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‘Start against signal’ contributed to near collision

Risk and change management limitations associated with the rollout of new trains in South East Queensland contributed to a near collision in Brisbane in 2019, an Australian Transport Safety Bureau investigation report notes.

On 25 March 2019, passenger train DW17 left Park Road Station when the departure signal was displaying a stop indication.

The New Generation Rollingstock (NGR) train with a driver, guard, and 41 passengers on board, exceeded its authority by 305 metres and travelled through a merging conflict point. The merger point was being approached by a second train, which stopped short when that train’s crew detected the problem.

This was the first of six ‘start against signal’ SPADs involving NGR trains on Queensland Rail (QR)’s Citytrain network between March 2019 and April 2021.

A systemic investigation by the ATSB found limitations in QR’s change and risk management processes, specifically in relation to dispatch procedures involving platform staff and NGR train guards, increased the risk of such SPADs taking place.

ATSB Director Transport Safety Dr Michael Walker said that prior to the rollout of NGR trains, there were five stations – three CBD and two suburban stations – where platform staff were required to provide an ‘all right’ signal to a train guard before the train could proceed.

“Although platform staff at these locations were trained not to look at the departure signal prior to giving the ‘all right’ signal, as this was not their role, in practice platform staff were checking for the departure signal to be at proceed before giving this signal to train guards, creating the expectancy that the ‘all right’ signal was a reliable indication the departure signal was at proceed.”

The positioning of the guard at the rear of the NGR fleet is unique to the Citytrain network. This meant when the NGRs began operating in late 2017, platform staff were required at other suburban stations to assist passengers accessing the middle carriages, which are designated for disabled access.

In January 2019, QR amended its dispatch procedures to require platform staff at all suburban stations to issue the ‘all right’ signal for all NGR train departures, rather than just those with passengers who required assistance.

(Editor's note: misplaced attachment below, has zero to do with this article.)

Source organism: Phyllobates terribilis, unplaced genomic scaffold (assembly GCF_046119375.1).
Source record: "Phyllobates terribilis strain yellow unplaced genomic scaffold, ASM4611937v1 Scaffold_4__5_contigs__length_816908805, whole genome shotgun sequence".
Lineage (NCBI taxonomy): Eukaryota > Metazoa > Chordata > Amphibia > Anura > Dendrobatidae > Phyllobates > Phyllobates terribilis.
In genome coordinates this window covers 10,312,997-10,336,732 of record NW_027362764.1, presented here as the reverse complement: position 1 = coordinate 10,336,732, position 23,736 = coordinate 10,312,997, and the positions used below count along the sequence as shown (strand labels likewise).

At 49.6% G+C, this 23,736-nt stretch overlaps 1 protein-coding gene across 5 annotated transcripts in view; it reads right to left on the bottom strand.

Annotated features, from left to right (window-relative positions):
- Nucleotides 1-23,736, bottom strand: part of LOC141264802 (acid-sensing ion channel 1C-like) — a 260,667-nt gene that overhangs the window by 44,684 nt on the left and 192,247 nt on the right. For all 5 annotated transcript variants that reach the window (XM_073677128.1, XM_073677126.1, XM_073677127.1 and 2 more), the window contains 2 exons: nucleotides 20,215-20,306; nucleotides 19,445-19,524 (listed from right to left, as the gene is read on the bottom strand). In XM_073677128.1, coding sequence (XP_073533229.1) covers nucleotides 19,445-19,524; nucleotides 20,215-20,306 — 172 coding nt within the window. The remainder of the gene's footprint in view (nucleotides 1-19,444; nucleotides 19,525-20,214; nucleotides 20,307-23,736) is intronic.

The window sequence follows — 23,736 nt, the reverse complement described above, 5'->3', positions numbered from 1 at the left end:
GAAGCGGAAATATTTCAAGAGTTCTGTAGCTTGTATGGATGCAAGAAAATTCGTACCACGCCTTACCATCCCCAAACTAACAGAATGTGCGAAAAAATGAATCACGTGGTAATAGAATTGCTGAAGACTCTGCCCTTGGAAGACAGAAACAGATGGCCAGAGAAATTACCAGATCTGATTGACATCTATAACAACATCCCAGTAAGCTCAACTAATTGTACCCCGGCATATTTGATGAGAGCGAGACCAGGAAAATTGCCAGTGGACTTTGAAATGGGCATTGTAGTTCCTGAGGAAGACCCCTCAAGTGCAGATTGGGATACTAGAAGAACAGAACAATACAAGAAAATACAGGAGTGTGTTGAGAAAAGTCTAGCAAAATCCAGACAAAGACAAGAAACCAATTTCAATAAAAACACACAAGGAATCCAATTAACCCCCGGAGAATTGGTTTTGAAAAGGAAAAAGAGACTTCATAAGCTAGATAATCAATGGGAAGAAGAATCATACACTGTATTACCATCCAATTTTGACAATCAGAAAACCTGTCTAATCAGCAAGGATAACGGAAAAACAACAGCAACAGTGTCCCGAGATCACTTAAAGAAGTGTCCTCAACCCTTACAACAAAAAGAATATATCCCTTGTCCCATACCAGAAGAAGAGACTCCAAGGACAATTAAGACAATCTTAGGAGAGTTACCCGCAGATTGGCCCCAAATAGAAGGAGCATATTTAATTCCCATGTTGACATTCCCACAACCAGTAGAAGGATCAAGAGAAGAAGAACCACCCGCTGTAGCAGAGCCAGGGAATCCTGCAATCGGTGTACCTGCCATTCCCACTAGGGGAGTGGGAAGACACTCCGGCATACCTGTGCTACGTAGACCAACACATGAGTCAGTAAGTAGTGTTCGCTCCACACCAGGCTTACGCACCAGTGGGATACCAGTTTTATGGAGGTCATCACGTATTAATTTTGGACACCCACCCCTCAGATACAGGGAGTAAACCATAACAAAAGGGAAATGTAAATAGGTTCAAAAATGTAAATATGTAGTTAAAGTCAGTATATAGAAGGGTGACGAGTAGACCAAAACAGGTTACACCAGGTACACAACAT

“Because the platform staff at these suburban stations followed procedure, and did not follow the informal practice of checking the status of the departure signal, train guards were now much more likely to receive an ‘all right’ signal while the departure signal was at stop,” Walker explained.

“Multiple QR risk management and change management processes did not effectively consider the risk of this taking place.”

The final risk control in place to avoid SPADs under QR’s ‘stopped at red’ procedure was for the driver to check the departure signal after receiving the ‘right away’ signal (two bells) from the train guard.

The train guard was to provide right away to the driver after checking that the platform departure signal was at proceed – either by observing the aspect in the departure signal, or a signal aspect indicator (SAI) located on the platform if the departure signal was not visible by the guard.

“In this near collision occurrence, when the driver received the right away signal from the guard, they had a very high level of expectancy that this meant the departure signal was at proceed, and subsequently the train promptly departed the station platform and passed the signal while it displayed a stop indication,” Dr Walker said.

“Similarly, the guard incorrectly provided the right away signal to the driver based on a very high level of expectancy that the ‘all right’ signal, provided by platform staff, also meant the signal was at proceed.”

The ATSB noted that the same basic sequence then happened in another five start against signal SPADs at suburban station platforms involving NGR trains. The departure signal was at stop, the station staff correctly gave the all right signal to the guard when platform duties were complete, the guard incorrectly provided the right away signal to the driver while the departure signal was still at stop, and the driver then departed the platform without effectively checking and confirming the departure signal.

Signal aspect indicators (SAIs) were installed on station platforms when a guard could not see the departure signal from their normal location. The rollout of the NGR trains meant a number of SAIs had to be installed or moved at platforms around the network, to account for the relocation of the train guard from the middle of the train on traditional type suburban passenger trains to the rear of the the train with the introduction of NGR services.

“QR’s process for installing the SAIs did not provide sufficient detail to ensure consistent and conspicuous placement of them at station platforms,” Walker said. “This increased the risk that an SAI would not be correctly perceived by a train guard.”

As a result, QR issued an important safety notice to rail traffic crew and rostering personnel regarding unplanned shifts and required that rostering personnel complete a checklist when arranging unplanned shifts with less than 12 hours prior notice.